of these examinations, students must submit and defend, before the relevant
faculty committee, a dissertation proposal.
When the dissertation proposal is approved, students proceed
to the writing of a dissertation that demonstrates a high level of research
skills, sophistication of method, originality of insight, and specialized knowledge.
Dissertations must be defended in oral examination before the faculty.
The time required for successful completion of doctoral studies
varies. Those programs that require substantial language training and/or periods
of fieldwork inevitably take longer to complete. Students should anticipate
a period of three to six years of study.
Areas of Specialization The Department offers six major
areas of specialization in doctoral studies. They are Historical Studies; Theology,
Ethics, and Culture; History of Religions; Islamic Studies; Bioethics; and Scripture,
Interpretation and Practice
Note: Twelve credits in religious studies or instructor permission
is prerequisite for the following courses.
RELB 500, 501 - (4) (IR)
Literary and Spoken Tibetan I, II
Introduces the philosophical and spiritual texts of Tibet.
Includes grammar, basic religious terminology and structure.
RELB 502 - (3) (O)
Tibetan Perspectives on Tantra
Studies Tibetan presentations of the distinctive features of
RELB 525 - (3) (O)
Seminar in Japanese Buddhism
Prerequisite: RELG 213 or RELB 316 or instructor permission.
selected topics in the major schools of Japanese Buddhism: Tendai, Shingon, Pure
Land, Nichiren and Zen.
RELB 526 - (3) (IR)
Seminar in Tibetan Buddhism II
The theory and practice of Tibetan Buddhism.
RELB 527 - (3) (O)
Seminar in Chinese Buddhism
Selected doctrinal and historical issues in Chinese Buddhism.
RELB 535, 536 - (4) (IR)
Literary and Spoken Tibetan III, IV
An intermediate course in the philosophical and spiritual language
of Tibet, past and present.
RELB 539 - (3) (IR)
Tibetan Buddhist TantraDzokchen
Studies the Dzokchen tradition of Tibetan Buddhist Tantra,
focusing on its philosophical and contemplative systems, and its historical
and social contexts.
RELB 543, 544 - (3) (SI)
Sanskrit Religious Texts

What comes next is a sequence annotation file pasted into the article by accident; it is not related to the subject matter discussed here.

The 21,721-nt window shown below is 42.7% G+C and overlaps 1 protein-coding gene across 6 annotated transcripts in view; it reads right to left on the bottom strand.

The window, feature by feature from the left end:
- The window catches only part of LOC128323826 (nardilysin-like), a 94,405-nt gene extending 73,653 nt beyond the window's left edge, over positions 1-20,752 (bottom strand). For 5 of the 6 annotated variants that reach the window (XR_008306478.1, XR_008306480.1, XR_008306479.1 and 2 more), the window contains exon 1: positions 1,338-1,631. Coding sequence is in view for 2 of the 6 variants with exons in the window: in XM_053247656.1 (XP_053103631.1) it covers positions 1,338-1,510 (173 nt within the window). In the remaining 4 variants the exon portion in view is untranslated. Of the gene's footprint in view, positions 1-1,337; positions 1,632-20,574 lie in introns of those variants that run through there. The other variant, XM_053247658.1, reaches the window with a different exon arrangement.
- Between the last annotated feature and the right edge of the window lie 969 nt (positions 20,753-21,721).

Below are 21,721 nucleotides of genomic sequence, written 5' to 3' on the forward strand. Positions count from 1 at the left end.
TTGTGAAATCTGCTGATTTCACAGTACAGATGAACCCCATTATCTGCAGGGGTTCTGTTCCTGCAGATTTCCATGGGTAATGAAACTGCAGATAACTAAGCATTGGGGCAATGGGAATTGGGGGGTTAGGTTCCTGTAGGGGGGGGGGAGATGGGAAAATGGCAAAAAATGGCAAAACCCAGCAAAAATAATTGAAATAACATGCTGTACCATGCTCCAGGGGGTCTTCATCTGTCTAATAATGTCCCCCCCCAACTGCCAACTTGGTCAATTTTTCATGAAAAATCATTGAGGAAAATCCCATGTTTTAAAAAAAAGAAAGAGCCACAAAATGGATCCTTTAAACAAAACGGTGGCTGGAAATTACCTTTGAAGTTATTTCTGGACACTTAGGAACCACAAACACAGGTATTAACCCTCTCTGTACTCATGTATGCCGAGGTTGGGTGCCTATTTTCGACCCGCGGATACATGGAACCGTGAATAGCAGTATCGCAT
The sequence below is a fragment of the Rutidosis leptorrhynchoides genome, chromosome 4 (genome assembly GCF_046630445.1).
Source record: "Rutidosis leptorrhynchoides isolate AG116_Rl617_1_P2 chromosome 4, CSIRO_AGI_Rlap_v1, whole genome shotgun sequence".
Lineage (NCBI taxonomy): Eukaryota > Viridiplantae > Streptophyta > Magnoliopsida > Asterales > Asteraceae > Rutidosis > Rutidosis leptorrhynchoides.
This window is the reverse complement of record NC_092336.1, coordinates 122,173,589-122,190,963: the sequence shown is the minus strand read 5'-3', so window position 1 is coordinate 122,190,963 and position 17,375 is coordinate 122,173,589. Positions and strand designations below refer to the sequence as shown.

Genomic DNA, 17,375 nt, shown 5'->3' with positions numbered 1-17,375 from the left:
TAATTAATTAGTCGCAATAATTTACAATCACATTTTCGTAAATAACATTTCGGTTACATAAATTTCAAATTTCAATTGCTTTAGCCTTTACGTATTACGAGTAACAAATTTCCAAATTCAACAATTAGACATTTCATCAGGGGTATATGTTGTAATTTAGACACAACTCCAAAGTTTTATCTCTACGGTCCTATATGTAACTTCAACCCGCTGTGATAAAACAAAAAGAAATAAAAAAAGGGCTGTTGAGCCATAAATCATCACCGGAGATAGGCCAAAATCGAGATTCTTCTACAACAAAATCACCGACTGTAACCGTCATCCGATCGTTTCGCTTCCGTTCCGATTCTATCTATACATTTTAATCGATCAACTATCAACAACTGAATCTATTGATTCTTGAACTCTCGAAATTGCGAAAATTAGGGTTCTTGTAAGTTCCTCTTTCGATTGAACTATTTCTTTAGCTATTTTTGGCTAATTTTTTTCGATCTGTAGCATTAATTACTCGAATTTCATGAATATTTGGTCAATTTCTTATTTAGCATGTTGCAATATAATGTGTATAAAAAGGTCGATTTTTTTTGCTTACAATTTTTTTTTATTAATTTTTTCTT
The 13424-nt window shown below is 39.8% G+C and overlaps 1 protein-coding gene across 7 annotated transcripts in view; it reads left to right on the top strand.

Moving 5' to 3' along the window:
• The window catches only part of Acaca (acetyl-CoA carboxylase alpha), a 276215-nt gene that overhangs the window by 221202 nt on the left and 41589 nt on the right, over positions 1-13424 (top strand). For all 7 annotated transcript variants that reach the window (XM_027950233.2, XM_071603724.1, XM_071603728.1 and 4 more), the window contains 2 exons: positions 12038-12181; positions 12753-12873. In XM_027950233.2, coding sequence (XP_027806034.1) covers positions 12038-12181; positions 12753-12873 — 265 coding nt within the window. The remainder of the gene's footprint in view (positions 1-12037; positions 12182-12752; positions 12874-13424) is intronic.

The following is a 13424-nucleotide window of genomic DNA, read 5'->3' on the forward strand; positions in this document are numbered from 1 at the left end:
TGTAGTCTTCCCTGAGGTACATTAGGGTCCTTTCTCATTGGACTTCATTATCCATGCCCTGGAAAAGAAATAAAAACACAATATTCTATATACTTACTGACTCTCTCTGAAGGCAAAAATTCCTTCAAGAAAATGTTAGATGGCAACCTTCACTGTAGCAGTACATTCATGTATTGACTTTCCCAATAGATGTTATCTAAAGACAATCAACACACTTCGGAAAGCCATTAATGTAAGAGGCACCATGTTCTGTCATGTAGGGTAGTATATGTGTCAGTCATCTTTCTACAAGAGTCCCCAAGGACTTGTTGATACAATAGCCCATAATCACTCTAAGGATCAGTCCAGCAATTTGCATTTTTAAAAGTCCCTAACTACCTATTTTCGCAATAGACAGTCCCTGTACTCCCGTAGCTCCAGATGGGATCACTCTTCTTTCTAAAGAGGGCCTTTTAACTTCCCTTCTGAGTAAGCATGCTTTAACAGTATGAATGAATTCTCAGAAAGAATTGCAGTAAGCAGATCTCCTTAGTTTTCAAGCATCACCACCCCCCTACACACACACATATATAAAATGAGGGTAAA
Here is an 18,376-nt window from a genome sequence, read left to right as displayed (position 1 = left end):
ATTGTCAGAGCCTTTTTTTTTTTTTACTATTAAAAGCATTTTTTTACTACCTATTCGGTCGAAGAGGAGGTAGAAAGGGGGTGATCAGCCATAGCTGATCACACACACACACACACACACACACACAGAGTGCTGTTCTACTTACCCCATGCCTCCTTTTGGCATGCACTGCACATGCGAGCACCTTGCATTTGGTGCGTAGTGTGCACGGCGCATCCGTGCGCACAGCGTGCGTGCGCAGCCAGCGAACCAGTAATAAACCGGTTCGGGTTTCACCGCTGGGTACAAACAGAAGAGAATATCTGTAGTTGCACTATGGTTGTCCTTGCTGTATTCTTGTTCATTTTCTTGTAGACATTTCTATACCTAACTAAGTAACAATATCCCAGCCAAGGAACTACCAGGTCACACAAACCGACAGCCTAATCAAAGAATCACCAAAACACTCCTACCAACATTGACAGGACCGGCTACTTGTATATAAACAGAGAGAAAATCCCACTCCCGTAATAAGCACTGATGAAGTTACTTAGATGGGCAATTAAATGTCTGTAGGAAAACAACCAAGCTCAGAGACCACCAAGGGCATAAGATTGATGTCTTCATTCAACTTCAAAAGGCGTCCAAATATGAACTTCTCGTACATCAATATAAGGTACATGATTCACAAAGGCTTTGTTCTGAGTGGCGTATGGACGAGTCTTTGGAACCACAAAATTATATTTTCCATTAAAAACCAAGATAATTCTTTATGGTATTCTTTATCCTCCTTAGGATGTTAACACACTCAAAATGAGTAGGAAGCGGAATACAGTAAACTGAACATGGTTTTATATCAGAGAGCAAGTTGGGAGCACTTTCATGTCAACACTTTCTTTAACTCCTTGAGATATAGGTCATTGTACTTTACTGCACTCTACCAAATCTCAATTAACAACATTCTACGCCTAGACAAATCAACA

Prerequisite: SANS 501, 502 or equivalent.
Readings in Sanskrit religious
and philosophical works, including their syntax, meaning, and translation.
RELB 546 - (3) (IR)
Seminar in Mahayana Buddhism
Studies the Middle Way School of Madhyamika,
reasoning, its intent and place in the spiritual path.
RELB 547, 548 - (4) (IR)
Literary and Spoken Tibetan V, VI
Prerequisite: RELB 500, 501, 535, 536, or equivalent.
in the philosophical and spiritual language of Tibet, past and present.
RELB 549 - (3) (Y)
Religious History of Tibet
Surveys political, social, religious, and intellectual issues
in Tibetan history from the fifth to fifteenth centuries, emphasizing the formation
of the classical categories, practices, and ideals of Tibetan Buddhism.
RELB 555 - (3) (IR)
Prerequisite: RELB 210 or equivalent.
Advanced study of a major issue,
thinker, or text (in translation) from the Pali/Sanskrit Buddhist tradition.
RELB 560 - (3) (SI)
Studies Pali religious and philosophical works, and their grammar
RELB 561 - (1-3) (IR)
Buddhist Hybrid Sanskrit
Prerequisite: SANS 501, 502 or equivalent.
Buddhist Hybrid Sanskrit
works, and their grammar and translation.
RELB 566 - (3) (E)
Seminar on Indian Buddhism
Investigates the techniques and presuppositions involved in
the methods used to study Buddhism, including textual, historical, philosophical,
and social scientific methods.
RELB 591 - (3) (E)
Seminar in Chinese Buddhism
Studies the major schools of Chinese Buddhism: